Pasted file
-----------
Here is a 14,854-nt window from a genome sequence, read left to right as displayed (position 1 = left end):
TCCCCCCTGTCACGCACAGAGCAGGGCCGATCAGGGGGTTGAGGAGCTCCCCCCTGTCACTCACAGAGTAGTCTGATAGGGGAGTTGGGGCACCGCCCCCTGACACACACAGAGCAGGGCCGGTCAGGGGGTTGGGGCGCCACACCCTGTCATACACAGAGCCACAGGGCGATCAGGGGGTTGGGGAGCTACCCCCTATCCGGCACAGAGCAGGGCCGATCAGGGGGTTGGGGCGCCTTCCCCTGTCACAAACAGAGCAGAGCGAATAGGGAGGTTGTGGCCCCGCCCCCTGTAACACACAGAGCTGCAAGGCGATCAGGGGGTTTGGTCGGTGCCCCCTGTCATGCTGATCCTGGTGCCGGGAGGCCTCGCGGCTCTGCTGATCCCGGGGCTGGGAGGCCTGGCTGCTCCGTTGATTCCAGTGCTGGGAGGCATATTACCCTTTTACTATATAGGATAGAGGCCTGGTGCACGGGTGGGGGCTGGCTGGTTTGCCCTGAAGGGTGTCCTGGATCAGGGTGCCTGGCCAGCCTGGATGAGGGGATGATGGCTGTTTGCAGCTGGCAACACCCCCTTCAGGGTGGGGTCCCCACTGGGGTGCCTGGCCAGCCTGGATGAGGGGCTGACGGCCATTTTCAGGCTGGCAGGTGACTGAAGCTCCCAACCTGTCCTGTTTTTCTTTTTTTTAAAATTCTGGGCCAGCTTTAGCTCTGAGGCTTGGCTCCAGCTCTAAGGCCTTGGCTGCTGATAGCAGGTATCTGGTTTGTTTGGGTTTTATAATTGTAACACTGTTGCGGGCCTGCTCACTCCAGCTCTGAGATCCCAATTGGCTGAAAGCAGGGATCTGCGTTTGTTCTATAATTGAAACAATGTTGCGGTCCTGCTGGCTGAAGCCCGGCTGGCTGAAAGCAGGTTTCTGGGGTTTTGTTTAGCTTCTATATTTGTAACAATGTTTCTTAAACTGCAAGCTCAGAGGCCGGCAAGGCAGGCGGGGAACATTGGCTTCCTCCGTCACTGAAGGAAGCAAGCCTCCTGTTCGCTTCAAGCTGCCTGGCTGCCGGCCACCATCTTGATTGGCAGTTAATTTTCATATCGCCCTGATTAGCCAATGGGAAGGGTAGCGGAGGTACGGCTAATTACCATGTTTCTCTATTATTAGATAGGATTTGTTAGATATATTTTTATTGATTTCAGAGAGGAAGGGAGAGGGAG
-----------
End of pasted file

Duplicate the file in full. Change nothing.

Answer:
Here is a 14,854-nt window from a genome sequence, read left to right as displayed (position 1 = left end):
TCCCCCCTGTCACGCACAGAGCAGGGCCGATCAGGGGGTTGAGGAGCTCCCCCCTGTCACTCACAGAGTAGTCTGATAGGGGAGTTGGGGCACCGCCCCCTGACACACACAGAGCAGGGCCGGTCAGGGGGTTGGGGCGCCACACCCTGTCATACACAGAGCCACAGGGCGATCAGGGGGTTGGGGAGCTACCCCCTATCCGGCACAGAGCAGGGCCGATCAGGGGGTTGGGGCGCCTTCCCCTGTCACAAACAGAGCAGAGCGAATAGGGAGGTTGTGGCCCCGCCCCCTGTAACACACAGAGCTGCAAGGCGATCAGGGGGTTTGGTCGGTGCCCCCTGTCATGCTGATCCTGGTGCCGGGAGGCCTCGCGGCTCTGCTGATCCCGGGGCTGGGAGGCCTGGCTGCTCCGTTGATTCCAGTGCTGGGAGGCATATTACCCTTTTACTATATAGGATAGAGGCCTGGTGCACGGGTGGGGGCTGGCTGGTTTGCCCTGAAGGGTGTCCTGGATCAGGGTGCCTGGCCAGCCTGGATGAGGGGATGATGGCTGTTTGCAGCTGGCAACACCCCCTTCAGGGTGGGGTCCCCACTGGGGTGCCTGGCCAGCCTGGATGAGGGGCTGACGGCCATTTTCAGGCTGGCAGGTGACTGAAGCTCCCAACCTGTCCTGTTTTTCTTTTTTTTAAAATTCTGGGCCAGCTTTAGCTCTGAGGCTTGGCTCCAGCTCTAAGGCCTTGGCTGCTGATAGCAGGTATCTGGTTTGTTTGGGTTTTATAATTGTAACACTGTTGCGGGCCTGCTCACTCCAGCTCTGAGATCCCAATTGGCTGAAAGCAGGGATCTGCGTTTGTTCTATAATTGAAACAATGTTGCGGTCCTGCTGGCTGAAGCCCGGCTGGCTGAAAGCAGGTTTCTGGGGTTTTGTTTAGCTTCTATATTTGTAACAATGTTTCTTAAACTGCAAGCTCAGAGGCCGGCAAGGCAGGCGGGGAACATTGGCTTCCTCCGTCACTGAAGGAAGCAAGCCTCCTGTTCGCTTCAAGCTGCCTGGCTGCCGGCCACCATCTTGATTGGCAGTTAATTTTCATATCGCCCTGATTAGCCAATGGGAAGGGTAGCGGAGGTACGGCTAATTACCATGTTTCTCTATTATTAGATAGGATTTGTTAGATATATTTTTATTGATTTCAGAGAGGAAGGGAGAGGGAG